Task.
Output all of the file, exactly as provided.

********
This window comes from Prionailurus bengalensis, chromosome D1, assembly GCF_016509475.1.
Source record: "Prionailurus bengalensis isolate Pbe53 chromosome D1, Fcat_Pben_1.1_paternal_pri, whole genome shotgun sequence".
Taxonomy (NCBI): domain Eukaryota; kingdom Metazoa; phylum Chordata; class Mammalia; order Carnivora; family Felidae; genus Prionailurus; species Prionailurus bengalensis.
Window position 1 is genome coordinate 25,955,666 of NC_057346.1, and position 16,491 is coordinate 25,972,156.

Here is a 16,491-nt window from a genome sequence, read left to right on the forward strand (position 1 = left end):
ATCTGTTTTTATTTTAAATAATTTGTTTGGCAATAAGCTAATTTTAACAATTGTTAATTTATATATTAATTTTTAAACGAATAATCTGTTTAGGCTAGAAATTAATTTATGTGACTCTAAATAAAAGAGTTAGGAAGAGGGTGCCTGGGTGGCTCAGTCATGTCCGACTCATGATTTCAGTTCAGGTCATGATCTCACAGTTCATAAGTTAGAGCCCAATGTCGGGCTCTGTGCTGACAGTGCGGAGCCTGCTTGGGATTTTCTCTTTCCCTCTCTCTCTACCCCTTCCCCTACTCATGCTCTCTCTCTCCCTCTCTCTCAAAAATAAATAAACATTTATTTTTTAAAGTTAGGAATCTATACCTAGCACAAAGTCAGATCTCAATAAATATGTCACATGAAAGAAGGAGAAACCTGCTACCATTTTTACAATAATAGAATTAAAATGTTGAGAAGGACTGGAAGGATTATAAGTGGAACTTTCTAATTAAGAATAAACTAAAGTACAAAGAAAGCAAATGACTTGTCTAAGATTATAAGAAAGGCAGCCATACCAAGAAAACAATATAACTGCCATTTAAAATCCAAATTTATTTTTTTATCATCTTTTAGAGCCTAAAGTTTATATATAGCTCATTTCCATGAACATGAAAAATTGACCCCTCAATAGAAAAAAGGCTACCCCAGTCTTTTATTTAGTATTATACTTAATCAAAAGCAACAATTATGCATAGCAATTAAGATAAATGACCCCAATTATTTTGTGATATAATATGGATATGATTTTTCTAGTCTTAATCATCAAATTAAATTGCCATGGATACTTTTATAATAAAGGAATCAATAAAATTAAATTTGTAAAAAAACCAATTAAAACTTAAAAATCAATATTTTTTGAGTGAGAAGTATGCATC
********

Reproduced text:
This window comes from Prionailurus bengalensis, chromosome D1, assembly GCF_016509475.1.
Source record: "Prionailurus bengalensis isolate Pbe53 chromosome D1, Fcat_Pben_1.1_paternal_pri, whole genome shotgun sequence".
Taxonomy (NCBI): domain Eukaryota; kingdom Metazoa; phylum Chordata; class Mammalia; order Carnivora; family Felidae; genus Prionailurus; species Prionailurus bengalensis.
Window position 1 is genome coordinate 25,955,666 of NC_057346.1, and position 16,491 is coordinate 25,972,156.

Here is a 16,491-nt window from a genome sequence, read left to right on the forward strand (position 1 = left end):
ATCTGTTTTTATTTTAAATAATTTGTTTGGCAATAAGCTAATTTTAACAATTGTTAATTTATATATTAATTTTTAAACGAATAATCTGTTTAGGCTAGAAATTAATTTATGTGACTCTAAATAAAAGAGTTAGGAAGAGGGTGCCTGGGTGGCTCAGTCATGTCCGACTCATGATTTCAGTTCAGGTCATGATCTCACAGTTCATAAGTTAGAGCCCAATGTCGGGCTCTGTGCTGACAGTGCGGAGCCTGCTTGGGATTTTCTCTTTCCCTCTCTCTCTACCCCTTCCCCTACTCATGCTCTCTCTCTCCCTCTCTCTCAAAAATAAATAAACATTTATTTTTTAAAGTTAGGAATCTATACCTAGCACAAAGTCAGATCTCAATAAATATGTCACATGAAAGAAGGAGAAACCTGCTACCATTTTTACAATAATAGAATTAAAATGTTGAGAAGGACTGGAAGGATTATAAGTGGAACTTTCTAATTAAGAATAAACTAAAGTACAAAGAAAGCAAATGACTTGTCTAAGATTATAAGAAAGGCAGCCATACCAAGAAAACAATATAACTGCCATTTAAAATCCAAATTTATTTTTTTATCATCTTTTAGAGCCTAAAGTTTATATATAGCTCATTTCCATGAACATGAAAAATTGACCCCTCAATAGAAAAAAGGCTACCCCAGTCTTTTATTTAGTATTATACTTAATCAAAAGCAACAATTATGCATAGCAATTAAGATAAATGACCCCAATTATTTTGTGATATAATATGGATATGATTTTTCTAGTCTTAATCATCAAATTAAATTGCCATGGATACTTTTATAATAAAGGAATCAATAAAATTAAATTTGTAAAAAAACCAATTAAAACTTAAAAATCAATATTTTTTGAGTGAGAAGTATGCATC